Hamburg’s maritime spirit has dominated its past but
is also helping to shape its future, as new waterside developments and mould-breaking design hotels see it steal the limelight from Berlin and Munich.
For years, the northwestern district of Karolinenviertel has been home to a
countercultural scene, and today it’s a creative centre for young fashion
designers and clothing shoppers alike. Labels to look out for include Nymphenfieber (Marktstrasse 10), and Garment, which sells cute
short-sleeved shirts from £119 (Marktstrasse 25).
In downtown Hamburg, you’ll find Gärtner, which as well as providing
interiors for offices and homes, acts as a showcase for German design
companies, including Cor and Thonet, and international furniture brands such as
Vitra and USM. Expect to find classics such as the 1930s Kaiser Idell lamp
(£370) sitting alongside the new Vitra Corniches – small, boat-shaped shelves
(Grosse Bleichen 23; closed Sun).
This converted malthouse by the Elbe riverfront is home to
the first of the four branches of Stilwerk:
a self-billed hotspot for international design. Hamburg’s branch, spread over
10 floors, has a collection of more than 30 interior design stores (including Stylery, which sells bright outdoor
puppy-shaped stools for £40), cafés and restaurants, and regular design and
cultural exhibitions (Grosse Elbstrasse 68).
Eating and drinking
Bullerei is the restaurant of German
TV-cook Tim Mälzer. Located in the stables of an old slaughterhouse in the
district of Schanzenviertel, it’s an industrial space with exposed concrete and
brick that embraces the building’s history with a display window of hanging
beef. Expect meaty dishes such as burgers and steak (Lagerstrasse 34b; steaks
25Hours is a
hotel and restaurant in the middle of the new HafenCity harbour district,
Europe’s largest inner-city urban development. Live music and DJs on weekends
accompany dishes such as smoked eel with scrambled eggs, and Frisian beef
tagliata. The restaurant, like the rooms, takes a design nod to the city’s
seafaring tradition – you can sit on a pile of carpets in the bar or read
mariners’ tales told in the log book (Überseeallee 5; mains from £9).
A lovely bar and restaurant in the rather chic district of
Eppendorf, the Marsbar is located
in a red-brick old tram depot. Sit at the bar facing the open kitchen, along
the red leather bench that lines the gallery dining room, or outside on the
terraces, and choose from the daily changing menu. The signature dish here is
the Caesar salad with chicken marinated in teriyaki sauce (Strassenbahnring 2;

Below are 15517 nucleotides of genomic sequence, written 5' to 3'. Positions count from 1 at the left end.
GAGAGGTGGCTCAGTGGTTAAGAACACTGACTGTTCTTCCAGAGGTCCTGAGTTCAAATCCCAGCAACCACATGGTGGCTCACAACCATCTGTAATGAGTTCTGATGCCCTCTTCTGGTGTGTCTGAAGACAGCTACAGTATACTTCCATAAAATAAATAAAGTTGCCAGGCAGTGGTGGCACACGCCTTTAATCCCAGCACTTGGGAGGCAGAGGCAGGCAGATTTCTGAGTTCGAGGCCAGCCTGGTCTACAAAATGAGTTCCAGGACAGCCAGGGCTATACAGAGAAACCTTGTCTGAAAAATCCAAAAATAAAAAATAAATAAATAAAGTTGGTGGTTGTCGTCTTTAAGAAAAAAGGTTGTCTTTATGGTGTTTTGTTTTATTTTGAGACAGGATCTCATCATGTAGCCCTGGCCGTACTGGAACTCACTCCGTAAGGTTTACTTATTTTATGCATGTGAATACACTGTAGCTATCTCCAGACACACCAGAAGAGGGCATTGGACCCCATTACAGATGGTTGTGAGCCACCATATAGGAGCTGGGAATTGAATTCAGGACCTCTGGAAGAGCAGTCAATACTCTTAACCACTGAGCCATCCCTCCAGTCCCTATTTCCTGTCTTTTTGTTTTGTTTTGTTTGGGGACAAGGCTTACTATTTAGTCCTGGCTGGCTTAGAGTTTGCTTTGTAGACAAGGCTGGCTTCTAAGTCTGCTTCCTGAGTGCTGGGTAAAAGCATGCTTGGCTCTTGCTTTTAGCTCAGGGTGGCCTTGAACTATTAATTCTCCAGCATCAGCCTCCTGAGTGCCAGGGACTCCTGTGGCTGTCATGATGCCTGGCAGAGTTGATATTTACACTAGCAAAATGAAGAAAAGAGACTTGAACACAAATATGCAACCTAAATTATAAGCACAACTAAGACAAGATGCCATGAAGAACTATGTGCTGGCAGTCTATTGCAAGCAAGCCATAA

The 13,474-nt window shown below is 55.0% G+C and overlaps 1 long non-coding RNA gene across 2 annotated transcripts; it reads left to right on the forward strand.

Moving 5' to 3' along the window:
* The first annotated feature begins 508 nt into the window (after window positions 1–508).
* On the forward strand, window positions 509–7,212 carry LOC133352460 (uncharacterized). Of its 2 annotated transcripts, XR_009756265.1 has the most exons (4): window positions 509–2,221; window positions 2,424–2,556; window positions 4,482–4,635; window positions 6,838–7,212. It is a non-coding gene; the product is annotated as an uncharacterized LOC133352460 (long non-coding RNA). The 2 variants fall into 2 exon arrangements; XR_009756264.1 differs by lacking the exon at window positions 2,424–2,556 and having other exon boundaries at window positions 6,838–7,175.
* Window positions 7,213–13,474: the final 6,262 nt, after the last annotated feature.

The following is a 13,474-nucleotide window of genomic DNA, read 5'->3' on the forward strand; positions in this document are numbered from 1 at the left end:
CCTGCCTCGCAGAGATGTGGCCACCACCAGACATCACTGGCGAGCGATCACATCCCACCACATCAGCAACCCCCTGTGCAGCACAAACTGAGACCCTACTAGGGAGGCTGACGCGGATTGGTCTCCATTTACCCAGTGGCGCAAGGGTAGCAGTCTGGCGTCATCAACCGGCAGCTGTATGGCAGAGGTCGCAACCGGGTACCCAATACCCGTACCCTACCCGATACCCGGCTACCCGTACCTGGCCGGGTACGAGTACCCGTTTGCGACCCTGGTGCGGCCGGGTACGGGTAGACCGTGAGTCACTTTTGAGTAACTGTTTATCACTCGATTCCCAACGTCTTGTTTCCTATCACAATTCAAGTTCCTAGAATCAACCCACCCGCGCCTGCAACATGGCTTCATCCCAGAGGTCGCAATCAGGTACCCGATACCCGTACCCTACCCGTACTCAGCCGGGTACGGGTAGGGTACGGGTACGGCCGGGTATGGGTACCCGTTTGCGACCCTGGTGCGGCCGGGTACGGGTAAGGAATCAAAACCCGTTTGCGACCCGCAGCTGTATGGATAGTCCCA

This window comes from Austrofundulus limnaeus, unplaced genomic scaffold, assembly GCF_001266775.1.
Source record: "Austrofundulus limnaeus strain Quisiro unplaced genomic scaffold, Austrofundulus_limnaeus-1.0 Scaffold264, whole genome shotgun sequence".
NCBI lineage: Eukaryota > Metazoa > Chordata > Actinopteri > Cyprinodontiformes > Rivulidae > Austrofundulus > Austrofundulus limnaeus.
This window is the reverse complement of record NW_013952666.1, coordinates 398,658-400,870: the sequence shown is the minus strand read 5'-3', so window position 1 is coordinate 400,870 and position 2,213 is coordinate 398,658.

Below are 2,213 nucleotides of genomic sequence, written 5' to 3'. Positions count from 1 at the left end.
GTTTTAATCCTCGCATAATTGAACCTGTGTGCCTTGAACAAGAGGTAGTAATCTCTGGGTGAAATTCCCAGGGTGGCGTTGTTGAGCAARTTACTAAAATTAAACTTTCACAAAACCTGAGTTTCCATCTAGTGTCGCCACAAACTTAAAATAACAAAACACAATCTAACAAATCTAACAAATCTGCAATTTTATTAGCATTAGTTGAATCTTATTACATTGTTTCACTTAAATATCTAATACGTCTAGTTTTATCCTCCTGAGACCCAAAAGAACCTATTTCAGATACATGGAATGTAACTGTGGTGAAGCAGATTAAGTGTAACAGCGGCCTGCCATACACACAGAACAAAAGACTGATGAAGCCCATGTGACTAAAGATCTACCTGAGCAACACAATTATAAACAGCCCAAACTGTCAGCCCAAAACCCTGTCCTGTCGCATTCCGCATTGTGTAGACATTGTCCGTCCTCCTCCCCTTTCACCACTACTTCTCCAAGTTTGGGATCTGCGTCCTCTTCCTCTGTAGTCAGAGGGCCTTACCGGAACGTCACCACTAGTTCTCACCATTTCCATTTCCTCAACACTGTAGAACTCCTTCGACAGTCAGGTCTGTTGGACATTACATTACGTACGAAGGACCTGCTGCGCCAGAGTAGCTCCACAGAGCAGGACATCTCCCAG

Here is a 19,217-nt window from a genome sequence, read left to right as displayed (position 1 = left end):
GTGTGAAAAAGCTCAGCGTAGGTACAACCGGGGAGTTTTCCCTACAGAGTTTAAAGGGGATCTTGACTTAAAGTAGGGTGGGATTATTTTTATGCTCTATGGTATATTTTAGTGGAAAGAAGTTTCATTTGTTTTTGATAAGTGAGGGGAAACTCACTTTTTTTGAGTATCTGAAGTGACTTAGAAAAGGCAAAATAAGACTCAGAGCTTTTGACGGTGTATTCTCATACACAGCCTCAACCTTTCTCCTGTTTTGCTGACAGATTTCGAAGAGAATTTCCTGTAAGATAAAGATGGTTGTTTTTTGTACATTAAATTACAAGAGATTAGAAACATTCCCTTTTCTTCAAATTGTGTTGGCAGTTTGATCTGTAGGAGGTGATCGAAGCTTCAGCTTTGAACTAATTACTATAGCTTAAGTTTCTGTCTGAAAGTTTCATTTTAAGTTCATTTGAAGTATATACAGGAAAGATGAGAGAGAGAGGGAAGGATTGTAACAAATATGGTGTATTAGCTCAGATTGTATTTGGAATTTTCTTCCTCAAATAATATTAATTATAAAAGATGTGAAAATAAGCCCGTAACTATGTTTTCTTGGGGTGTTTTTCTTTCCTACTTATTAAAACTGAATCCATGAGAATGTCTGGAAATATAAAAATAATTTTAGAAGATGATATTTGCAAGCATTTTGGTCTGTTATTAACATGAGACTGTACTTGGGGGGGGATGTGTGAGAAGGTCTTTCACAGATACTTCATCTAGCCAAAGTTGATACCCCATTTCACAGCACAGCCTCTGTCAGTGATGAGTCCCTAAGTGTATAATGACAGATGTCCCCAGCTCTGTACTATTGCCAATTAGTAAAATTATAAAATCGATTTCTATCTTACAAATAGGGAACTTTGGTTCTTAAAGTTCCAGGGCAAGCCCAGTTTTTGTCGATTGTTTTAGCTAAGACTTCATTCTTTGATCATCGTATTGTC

closed Sun; mains from £7.50).
Arts and architecture
Located in the former Phoenix Tyre Factory, the Falckenberg Collection is a
private anthology of 2,000 pieces of modern German and American art, mainly
from the last 30 years and from the counterculture movement. Visits are by
guided tour only, which must be booked in advance on the website (Wilstorfer
Strasse 71; tours £13).
The Museum für Kunst
und Gewerbe hosts a vast collection of sculpture, furniture, fashion,
jewellery, posters, musical instruments and household objects in this fun
museum runs the gamut from Italian to Islamic, and Japanese to Viennese,
including an Art Nouveau salon from the 1900 Paris World Fair. There’s also a
design department for kids (Steintorplatz; closed Mon; £8.50).
The brown-brick Chilehaus
is shaped like an ocean liner, with remarkable curved walls meeting in the form
of a ship’s bow and staggered balconies that look like decks. Designed by
architect Fritz Höger, the 1924 building is a leading example of German
Expressionist architecture. The ground floor courtyard is given to shops and
restaurants, allowing visitors a closer nose around (Fischertwiete 2).
BA, easyJet, and Lufthansa fly from Birmingham, Edinburgh, Gatwick,
Heathrow, Luton and Manchester to Hamburg (from £85; easyjet. com). The S1
S-Bahn (suburban train) connects the airport with the city centre in 24 minutes
(£2.50). Hamburg’s transport network is divided into zones: the Nahbereich
(central area) covers the part of the city between St Pauli and the
Hauptbahnhof, while the Grossbereich (Greater Hamburg area) encompasses
outlying communities too. S-Bahn and U-Bahn (underground) tickets must be
bought from machines at stations; bus tickets are available from the driver
Where to stay
Arcotel Rubin in St Georg is
done out in gleaming marble and the smallish rooms are dominated by giant
red-leather ‘sunset’ bedheads. There’s also a Viennese coffee house and a gym
(Steindamm 63; from £95).
Riverside Hotel rose from an old brewery site in the rejuvenated Hafenkrone
(harbour crown) precinct in 2008. There are cracking views from the hotel’s
swish 20up Skybar (Bernhard- Nocht-Strasse 97; from £145).
Walls, lamps and furniture at East emulate organic forms – flowers,
trees, droplets – giving a warm, enveloping feel. It also has a wellness
centre, Japanese garden and sunken restaurant (Simon-von- Utrecht-Strasse 31;
The article 'Mini guide to design in Hamburg' was published in partnership with Lonely Planet Traveller.